Netanyahu vows to fight for Israeli control over settlement blocs, Hebron

In closed-door Likud faction meeting, PM says he has successfully persuaded US Secretary of State John Kerry to adopt positions viewed more favorably by Jerusalem.

By GIL STERN STERN HOFFMAN
January 6, 2014 16:54
1 minute read.
Prime Minister Binyamin Netanyahu at the Likud faction meeting, December 30, 2013.

Prime Minister Netanyahu at Likud faction meeting Dec 30. (photo credit: Marc Israel Sellem/The Jerusalem Post)

 
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Prime Minister Binyamin Netanyahu is using his meetings with US Secretary of State John Kerry to persuade him that Israel must maintain settlement blocs and areas of national and strategic importance, Netanyahu said Monday in a closed door meeting with Likud MKs.

Netanyahu said he was succeeding in persuading Kerry to accept many of Israel's positions.

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“There is an understanding about Israel's need to keep settlement blocs and areas of historical significance like Hebron and Beit El,” sources close to Netanyahu quoted him as saying following the closed-door meeting.

Right-wing MKs received an impression from Netanyahu that he had no problem giving up uninhabited land and was ready to give up settlements that are not in blocs or nationally or strategically important. Following questioning by MKs Tzipi Hotovely and Moshe Feiglin, Netanyahu said he disagreed with them about annexation in the West Bank.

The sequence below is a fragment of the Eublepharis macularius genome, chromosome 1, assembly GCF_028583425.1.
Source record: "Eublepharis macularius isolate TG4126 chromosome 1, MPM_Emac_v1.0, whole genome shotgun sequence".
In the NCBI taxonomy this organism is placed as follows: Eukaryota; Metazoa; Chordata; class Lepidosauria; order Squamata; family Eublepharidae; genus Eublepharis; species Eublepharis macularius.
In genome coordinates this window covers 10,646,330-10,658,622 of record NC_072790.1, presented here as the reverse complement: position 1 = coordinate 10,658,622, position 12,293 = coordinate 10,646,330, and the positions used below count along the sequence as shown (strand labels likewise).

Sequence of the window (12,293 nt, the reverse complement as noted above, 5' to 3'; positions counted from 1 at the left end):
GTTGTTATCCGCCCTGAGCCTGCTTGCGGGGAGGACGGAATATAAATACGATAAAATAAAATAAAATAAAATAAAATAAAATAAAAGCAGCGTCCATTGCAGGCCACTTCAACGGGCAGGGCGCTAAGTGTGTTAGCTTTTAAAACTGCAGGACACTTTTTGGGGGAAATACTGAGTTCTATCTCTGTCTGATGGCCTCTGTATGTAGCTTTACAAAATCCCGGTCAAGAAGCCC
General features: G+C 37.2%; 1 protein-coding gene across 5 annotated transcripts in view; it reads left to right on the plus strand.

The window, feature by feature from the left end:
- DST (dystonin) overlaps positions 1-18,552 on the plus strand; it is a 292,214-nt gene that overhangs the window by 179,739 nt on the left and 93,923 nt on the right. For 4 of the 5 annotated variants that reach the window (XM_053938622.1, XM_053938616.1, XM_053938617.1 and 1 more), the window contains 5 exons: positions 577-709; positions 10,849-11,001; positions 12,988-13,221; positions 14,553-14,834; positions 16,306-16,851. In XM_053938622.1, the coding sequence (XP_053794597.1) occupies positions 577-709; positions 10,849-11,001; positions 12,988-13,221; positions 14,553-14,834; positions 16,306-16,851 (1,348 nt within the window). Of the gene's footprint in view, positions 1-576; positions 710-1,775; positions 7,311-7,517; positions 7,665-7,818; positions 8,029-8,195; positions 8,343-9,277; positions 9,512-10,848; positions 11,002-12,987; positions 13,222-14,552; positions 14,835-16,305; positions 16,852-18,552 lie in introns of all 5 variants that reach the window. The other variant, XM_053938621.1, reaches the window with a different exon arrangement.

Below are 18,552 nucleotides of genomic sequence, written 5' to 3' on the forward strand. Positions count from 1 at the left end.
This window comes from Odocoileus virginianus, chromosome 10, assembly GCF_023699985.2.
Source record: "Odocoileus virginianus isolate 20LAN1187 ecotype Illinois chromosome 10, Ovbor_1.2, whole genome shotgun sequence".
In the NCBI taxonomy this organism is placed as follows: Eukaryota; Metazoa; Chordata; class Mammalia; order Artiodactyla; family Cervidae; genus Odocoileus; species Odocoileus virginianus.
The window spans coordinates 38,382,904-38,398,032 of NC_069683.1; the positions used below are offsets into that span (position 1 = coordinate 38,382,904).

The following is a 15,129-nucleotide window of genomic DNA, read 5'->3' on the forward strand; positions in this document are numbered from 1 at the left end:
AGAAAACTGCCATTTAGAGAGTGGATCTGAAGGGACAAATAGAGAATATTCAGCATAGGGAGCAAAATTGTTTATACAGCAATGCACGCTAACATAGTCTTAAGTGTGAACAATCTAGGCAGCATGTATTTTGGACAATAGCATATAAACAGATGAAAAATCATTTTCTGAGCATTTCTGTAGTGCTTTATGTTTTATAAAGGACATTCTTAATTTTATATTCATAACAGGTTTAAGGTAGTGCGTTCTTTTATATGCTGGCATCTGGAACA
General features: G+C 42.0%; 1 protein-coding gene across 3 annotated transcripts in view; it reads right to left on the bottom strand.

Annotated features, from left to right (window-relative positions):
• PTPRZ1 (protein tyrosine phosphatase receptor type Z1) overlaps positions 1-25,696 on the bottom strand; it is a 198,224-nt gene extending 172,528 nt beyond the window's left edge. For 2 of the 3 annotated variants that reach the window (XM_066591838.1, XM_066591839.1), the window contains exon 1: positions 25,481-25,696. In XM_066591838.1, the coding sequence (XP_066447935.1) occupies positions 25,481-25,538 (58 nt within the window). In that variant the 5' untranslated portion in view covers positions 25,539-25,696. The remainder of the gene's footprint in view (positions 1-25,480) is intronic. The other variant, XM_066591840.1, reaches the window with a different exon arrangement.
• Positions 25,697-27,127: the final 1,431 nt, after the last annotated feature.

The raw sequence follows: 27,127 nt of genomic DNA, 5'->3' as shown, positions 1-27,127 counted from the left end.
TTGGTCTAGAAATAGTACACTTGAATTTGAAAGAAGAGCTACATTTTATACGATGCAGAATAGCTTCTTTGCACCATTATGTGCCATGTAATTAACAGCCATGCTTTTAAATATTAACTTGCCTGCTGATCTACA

"I know there are some of you who favor annexing land together with the Palestinians, but I don't want to control 1.5-2 million Palestinians and neither do most Israelis,” he said, according to sources close to him who were in the meeting.

When Hotovely asked Netanyahu about Foreign Minister Avigdor Liberman's support for exchanges of territory and populations, the prime minister said “That is the foreign minister's opinion and has been for quite some time.

When asked whether it had been raised in talks with Kerry, Netanyahu said he saw no benefit in discussing the issue. But a source close to Liberman said it had been raised and that Kerry was not ruling it out as an option.



Regarding security, Netanyahu said that he and the Americans do not want the West Bank to “look like Afghanistan.”

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